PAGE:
“Your Son Was Saved by Trump.” “Who?”

By | November 27, 2017 | 0 Comments

The first thing to do when learning to play poker is to watch the players and learn the relative value of the various hands. A straight flush is the rarest hand, so it beats the next rarest, four of a kind. The ranks of the hands teach us about the laws of probability, which underlie all games of chance. A similar approach is useful elsewhere. When ideas conflict, we can observe which ones dominate. This gives a clear indication of the underlying beliefs and values of the persons involved.

● President Trump intervened with President Xi of China to secure the release of three UCLA basketball players who had been arrested for shoplifting ‒ which they later admitted. They might have spent years in a Chinese prison instead of being home with their friends and families. But the father of one of the players belittled Trump’s role, saying, “Who?” The father added, “They try to make a big deal out of nothing sometimes.” Apparently “nothing” referred both to Trump’s help, and to the crime of shoplifting ‒ because “nobody got hurt.” We learn rules of behavior from our parents, but the question is, which rules?

If this were a poker game, you might conclude that mocking a President you dislike beats saving your own son from years of imprisonment.

● People For the Ethical Treatment of Animals claims to stand for animal welfare. But its president once remarked that it wouldn’t be a bad thing if foot-and-mouth disease spread to North America. To her, it was preferable that millions of animals die miserable, useless deaths than that humans have access to meat, dairy products, wool, and leather.

If this were a poker game, you might conclude that hatred of humans beats love of animals.

● Pro-choice advocates insist that women have the final say over their own bodies. But is the right to choose unquestionable? A woman was trying to become pregnant. She and her husband had undergone infertility tests. Yet if she became pregnant and suddenly decided on an abortion, her husband would have no legal say. One day this woman had her hair done at a new salon. The stylist visited the toilet, after which he massaged the woman’s scalp with his fingertips. As he talked, saliva sprayed onto the woman’s face and eyes. After he finished, he announced that he was HIV-positive.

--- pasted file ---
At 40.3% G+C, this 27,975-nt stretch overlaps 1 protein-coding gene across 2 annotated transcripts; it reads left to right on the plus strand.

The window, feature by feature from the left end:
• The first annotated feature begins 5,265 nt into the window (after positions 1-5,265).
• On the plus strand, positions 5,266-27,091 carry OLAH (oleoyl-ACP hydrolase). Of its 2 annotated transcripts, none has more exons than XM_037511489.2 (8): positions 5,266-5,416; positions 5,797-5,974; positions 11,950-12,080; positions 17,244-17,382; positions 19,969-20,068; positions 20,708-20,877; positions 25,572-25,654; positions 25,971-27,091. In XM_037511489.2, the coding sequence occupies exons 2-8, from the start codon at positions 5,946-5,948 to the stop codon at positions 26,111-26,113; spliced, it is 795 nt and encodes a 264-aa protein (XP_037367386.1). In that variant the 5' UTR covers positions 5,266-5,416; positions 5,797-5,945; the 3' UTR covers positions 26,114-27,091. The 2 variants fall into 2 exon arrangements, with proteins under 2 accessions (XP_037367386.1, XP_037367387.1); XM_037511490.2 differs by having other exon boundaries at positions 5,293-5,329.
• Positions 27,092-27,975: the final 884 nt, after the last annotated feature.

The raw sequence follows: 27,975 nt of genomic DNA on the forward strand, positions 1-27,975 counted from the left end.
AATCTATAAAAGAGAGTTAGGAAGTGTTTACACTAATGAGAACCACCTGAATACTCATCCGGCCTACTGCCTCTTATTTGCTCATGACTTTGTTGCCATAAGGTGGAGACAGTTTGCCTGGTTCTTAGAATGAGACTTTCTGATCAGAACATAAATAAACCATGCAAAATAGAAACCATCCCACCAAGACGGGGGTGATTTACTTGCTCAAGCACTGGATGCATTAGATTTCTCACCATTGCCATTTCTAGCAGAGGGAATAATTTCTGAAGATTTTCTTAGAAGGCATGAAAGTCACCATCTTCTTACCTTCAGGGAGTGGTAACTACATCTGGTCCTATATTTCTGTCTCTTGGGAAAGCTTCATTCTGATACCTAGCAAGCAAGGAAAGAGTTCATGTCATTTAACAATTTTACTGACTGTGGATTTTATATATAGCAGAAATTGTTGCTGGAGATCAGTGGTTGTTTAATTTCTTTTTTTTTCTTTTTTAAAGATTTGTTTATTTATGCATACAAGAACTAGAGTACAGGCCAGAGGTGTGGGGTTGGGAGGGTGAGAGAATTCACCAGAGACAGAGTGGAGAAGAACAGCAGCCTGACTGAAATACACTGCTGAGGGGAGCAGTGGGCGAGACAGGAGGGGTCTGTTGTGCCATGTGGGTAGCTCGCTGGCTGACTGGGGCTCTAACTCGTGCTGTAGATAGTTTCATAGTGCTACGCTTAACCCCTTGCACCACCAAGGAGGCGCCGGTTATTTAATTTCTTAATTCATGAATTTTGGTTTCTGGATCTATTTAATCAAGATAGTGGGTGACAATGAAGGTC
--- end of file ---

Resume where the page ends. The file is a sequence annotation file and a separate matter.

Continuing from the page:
This woman’s control over her body extended to the right to an abortion with no regard for the fetus’s life or the father’s wishes, but did not extend to giving consent before having her skin rubbed and her eyes sprayed with saliva by a stranger carrying the virus of a potentially fatal disease. The likelihood of contracting HIV in this way is tiny, but the point is that she was given no choice.

If this were a poker game, you might conclude that the rights of HIV-carriers beat a woman’s right to choose.

● Studies show that circumcised men are less likely to contract HIV or penile cancer, and their female partners are less likely to contract HIV or cervical cancer. Yet this information rarely appears in the media. On the contrary, anti-circumcision activists remain vocal.

If this were a poker game, you might conclude that opposing anything even remotely connected with religion beats preventing AIDS or cancer.

● Many feminists remained silent, or were actively hostile, when Kathleen Willey, Paula Jones, Juanita Broaddrick, and other women accused Bill Clinton of various sexual offenses including rape. Yet these same people are ruthless in their condemnation of Judge Roy Moore. They supported the liberal when he was accused of offenses for which they now condemn the conservative.

If this were a poker game, you might conclude that party politics beats protecting women.